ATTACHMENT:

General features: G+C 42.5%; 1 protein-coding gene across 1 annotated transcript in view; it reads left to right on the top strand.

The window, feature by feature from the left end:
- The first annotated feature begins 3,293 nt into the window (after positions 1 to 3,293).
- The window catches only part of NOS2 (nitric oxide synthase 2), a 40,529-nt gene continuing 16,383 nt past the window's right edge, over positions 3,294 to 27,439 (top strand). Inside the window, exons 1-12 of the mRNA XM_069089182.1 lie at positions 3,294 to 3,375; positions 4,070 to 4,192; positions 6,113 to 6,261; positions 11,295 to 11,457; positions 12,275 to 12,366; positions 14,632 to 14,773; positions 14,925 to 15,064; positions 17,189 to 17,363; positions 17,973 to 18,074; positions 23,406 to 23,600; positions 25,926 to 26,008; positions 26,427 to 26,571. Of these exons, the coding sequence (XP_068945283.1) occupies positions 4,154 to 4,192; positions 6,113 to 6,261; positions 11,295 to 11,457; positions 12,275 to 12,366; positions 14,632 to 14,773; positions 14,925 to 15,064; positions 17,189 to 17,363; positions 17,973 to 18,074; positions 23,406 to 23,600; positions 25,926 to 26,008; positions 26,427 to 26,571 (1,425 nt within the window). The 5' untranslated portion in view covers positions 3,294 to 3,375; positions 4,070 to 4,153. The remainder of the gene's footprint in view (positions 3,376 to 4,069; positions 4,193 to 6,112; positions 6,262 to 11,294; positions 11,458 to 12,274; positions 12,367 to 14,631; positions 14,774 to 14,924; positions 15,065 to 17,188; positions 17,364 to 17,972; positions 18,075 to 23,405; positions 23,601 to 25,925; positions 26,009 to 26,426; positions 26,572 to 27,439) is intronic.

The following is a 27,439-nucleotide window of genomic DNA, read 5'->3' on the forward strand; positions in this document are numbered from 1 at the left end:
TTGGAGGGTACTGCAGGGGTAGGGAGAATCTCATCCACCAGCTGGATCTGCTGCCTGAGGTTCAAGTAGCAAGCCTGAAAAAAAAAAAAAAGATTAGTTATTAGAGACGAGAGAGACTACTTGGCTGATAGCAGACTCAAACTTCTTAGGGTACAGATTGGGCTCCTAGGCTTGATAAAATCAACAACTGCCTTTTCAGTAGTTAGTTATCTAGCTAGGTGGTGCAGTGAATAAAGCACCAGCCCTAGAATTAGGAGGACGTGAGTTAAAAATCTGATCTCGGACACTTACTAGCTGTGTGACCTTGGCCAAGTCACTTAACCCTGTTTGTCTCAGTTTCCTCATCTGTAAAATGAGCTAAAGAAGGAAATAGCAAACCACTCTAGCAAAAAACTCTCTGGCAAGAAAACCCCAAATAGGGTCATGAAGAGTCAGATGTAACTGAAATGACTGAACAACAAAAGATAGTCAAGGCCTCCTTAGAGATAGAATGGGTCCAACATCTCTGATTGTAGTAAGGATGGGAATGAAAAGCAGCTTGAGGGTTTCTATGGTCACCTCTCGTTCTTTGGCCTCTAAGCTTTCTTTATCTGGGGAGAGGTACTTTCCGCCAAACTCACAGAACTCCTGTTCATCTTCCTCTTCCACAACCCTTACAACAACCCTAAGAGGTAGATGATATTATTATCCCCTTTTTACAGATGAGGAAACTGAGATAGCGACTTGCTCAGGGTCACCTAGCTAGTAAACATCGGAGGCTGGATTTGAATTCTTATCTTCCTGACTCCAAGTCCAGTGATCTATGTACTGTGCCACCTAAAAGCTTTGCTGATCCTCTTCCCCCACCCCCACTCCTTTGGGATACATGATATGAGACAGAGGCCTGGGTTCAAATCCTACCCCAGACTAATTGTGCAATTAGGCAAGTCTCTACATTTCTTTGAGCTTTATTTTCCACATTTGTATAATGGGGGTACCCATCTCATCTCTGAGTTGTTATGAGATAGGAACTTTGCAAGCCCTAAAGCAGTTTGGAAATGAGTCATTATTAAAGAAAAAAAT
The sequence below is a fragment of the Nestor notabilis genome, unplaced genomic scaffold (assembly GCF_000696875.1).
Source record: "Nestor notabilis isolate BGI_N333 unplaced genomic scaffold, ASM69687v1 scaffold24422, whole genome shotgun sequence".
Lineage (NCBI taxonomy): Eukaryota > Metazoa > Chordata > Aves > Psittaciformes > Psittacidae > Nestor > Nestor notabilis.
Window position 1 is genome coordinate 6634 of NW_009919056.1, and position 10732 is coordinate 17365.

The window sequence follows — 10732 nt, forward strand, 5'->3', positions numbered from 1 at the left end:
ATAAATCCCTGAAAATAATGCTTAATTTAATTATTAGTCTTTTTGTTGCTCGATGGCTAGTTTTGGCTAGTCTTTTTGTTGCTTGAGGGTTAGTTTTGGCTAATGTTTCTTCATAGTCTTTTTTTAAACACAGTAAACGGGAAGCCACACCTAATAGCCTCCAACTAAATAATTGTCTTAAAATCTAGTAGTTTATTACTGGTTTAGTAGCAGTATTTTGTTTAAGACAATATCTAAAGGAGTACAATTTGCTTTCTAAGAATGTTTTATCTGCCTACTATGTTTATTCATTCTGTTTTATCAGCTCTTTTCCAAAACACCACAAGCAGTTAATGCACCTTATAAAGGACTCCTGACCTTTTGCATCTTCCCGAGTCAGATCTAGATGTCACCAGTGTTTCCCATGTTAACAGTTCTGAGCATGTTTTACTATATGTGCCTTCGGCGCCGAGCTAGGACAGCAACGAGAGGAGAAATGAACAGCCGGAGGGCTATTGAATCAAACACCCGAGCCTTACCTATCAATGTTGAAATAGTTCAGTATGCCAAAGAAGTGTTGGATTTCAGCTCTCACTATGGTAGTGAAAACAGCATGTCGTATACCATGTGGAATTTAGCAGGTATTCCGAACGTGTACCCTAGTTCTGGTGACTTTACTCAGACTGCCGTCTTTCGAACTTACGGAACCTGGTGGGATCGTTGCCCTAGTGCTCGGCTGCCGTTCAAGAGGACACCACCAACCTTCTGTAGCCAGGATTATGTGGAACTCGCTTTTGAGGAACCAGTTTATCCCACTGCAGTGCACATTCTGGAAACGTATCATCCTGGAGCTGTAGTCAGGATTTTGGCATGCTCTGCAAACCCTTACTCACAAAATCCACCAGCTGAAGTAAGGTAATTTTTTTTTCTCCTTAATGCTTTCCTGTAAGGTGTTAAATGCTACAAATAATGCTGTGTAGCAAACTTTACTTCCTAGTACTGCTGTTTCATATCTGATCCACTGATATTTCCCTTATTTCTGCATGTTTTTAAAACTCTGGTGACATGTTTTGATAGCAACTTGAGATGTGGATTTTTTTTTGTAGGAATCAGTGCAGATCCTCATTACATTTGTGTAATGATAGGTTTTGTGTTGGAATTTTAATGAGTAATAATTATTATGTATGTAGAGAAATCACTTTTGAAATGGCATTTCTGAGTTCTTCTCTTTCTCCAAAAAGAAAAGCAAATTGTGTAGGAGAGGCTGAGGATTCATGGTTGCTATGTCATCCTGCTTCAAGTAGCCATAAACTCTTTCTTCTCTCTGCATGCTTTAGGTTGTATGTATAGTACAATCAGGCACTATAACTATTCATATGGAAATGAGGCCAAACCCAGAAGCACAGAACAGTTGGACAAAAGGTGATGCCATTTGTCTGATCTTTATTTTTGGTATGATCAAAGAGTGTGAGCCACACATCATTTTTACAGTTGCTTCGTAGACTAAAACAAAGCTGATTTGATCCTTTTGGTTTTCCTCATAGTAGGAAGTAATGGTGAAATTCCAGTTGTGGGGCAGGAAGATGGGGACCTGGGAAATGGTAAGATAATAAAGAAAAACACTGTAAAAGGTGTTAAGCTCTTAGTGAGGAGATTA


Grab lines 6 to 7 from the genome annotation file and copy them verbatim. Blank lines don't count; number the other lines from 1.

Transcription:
TTGGAGGGTACTGCAGGGGTAGGGAGAATCTCATCCACCAGCTGGATCTGCTGCCTGAGGTTCAAGTAGCAAGCCTGAAAAAAAAAAAAAAGATTAGTTATTAGAGACGAGAGAGACTACTTGGCTGATAGCAGACTCAAACTTCTTAGGGTACAGATTGGGCTCCTAGGCTTGATAAAATCAACAACTGCCTTTTCAGTAGTTAGTTATCTAGCTAGGTGGTGCAGTGAATAAAGCACCAGCCCTAGAATTAGGAGGACGTGAGTTAAAAATCTGATCTCGGACACTTACTAGCTGTGTGACCTTGGCCAAGTCACTTAACCCTGTTTGTCTCAGTTTCCTCATCTGTAAAATGAGCTAAAGAAGGAAATAGCAAACCACTCTAGCAAAAAACTCTCTGGCAAGAAAACCCCAAATAGGGTCATGAAGAGTCAGATGTAACTGAAATGACTGAACAACAAAAGATAGTCAAGGCCTCCTTAGAGATAGAATGGGTCCAACATCTCTGATTGTAGTAAGGATGGGAATGAAAAGCAGCTTGAGGGTTTCTATGGTCACCTCTCGTTCTTTGGCCTCTAAGCTTTCTTTATCTGGGGAGAGGTACTTTCCGCCAAACTCACAGAACTCCTGTTCATCTTCCTCTTCCACAACCCTTACAACAACCCTAAGAGGTAGATGATATTATTATCCCCTTTTTACAGATGAGGAAACTGAGATAGCGACTTGCTCAGGGTCACCTAGCTAGTAAACATCGGAGGCTGGATTTGAATTCTTATCTTCCTGACTCCAAGTCCAGTGATCTATGTACTGTGCCACCTAAAAGCTTTGCTGATCCTCTTCCCCCACCCCCACTCCTTTGGGATACATGATATGAGACAGAGGCCTGGGTTCAAATCCTACCCCAGACTAATTGTGCAATTAGGCAAGTCTCTACATTTCTTTGAGCTTTATTTTCCACATTTGTATAATGGGGGTACCCATCTCATCTCTGAGTTGTTATGAGATAGGAACTTTGCAAGCCCTAAAGCAGTTTGGAAATGAGTCATTATTAAAGAAAAAAAT
The sequence below is a fragment of the Nestor notabilis genome, unplaced genomic scaffold (assembly GCF_000696875.1).